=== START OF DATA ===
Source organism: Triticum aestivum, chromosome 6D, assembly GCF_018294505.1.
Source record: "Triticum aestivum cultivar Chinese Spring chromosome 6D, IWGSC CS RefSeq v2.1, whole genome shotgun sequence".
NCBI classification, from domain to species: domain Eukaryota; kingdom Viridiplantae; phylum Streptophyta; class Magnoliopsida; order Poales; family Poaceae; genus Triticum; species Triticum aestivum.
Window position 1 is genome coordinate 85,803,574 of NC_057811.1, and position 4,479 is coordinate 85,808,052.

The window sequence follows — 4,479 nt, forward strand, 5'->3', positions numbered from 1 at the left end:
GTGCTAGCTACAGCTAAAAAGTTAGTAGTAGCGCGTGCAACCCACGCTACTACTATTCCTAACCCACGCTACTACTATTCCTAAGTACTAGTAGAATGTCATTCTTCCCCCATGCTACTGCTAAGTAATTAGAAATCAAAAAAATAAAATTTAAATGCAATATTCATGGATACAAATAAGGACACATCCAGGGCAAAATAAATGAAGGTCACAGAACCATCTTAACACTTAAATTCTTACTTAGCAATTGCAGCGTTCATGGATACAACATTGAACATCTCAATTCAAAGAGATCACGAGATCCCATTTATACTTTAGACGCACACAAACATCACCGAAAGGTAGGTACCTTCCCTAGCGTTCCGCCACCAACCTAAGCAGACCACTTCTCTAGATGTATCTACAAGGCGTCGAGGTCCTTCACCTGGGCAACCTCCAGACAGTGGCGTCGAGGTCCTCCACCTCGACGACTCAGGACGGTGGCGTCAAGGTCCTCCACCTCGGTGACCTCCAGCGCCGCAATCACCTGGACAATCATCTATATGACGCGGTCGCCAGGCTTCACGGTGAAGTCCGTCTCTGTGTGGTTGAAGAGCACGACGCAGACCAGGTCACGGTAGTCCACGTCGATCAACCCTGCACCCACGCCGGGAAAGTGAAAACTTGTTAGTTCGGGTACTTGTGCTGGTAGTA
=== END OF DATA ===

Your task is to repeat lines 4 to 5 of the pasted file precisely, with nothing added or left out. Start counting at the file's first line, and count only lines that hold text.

Window position 1 is genome coordinate 85,803,574 of NC_057811.1, and position 4,479 is coordinate 85,808,052.

The window sequence follows — 4,479 nt, forward strand, 5'->3', positions numbered from 1 at the left end: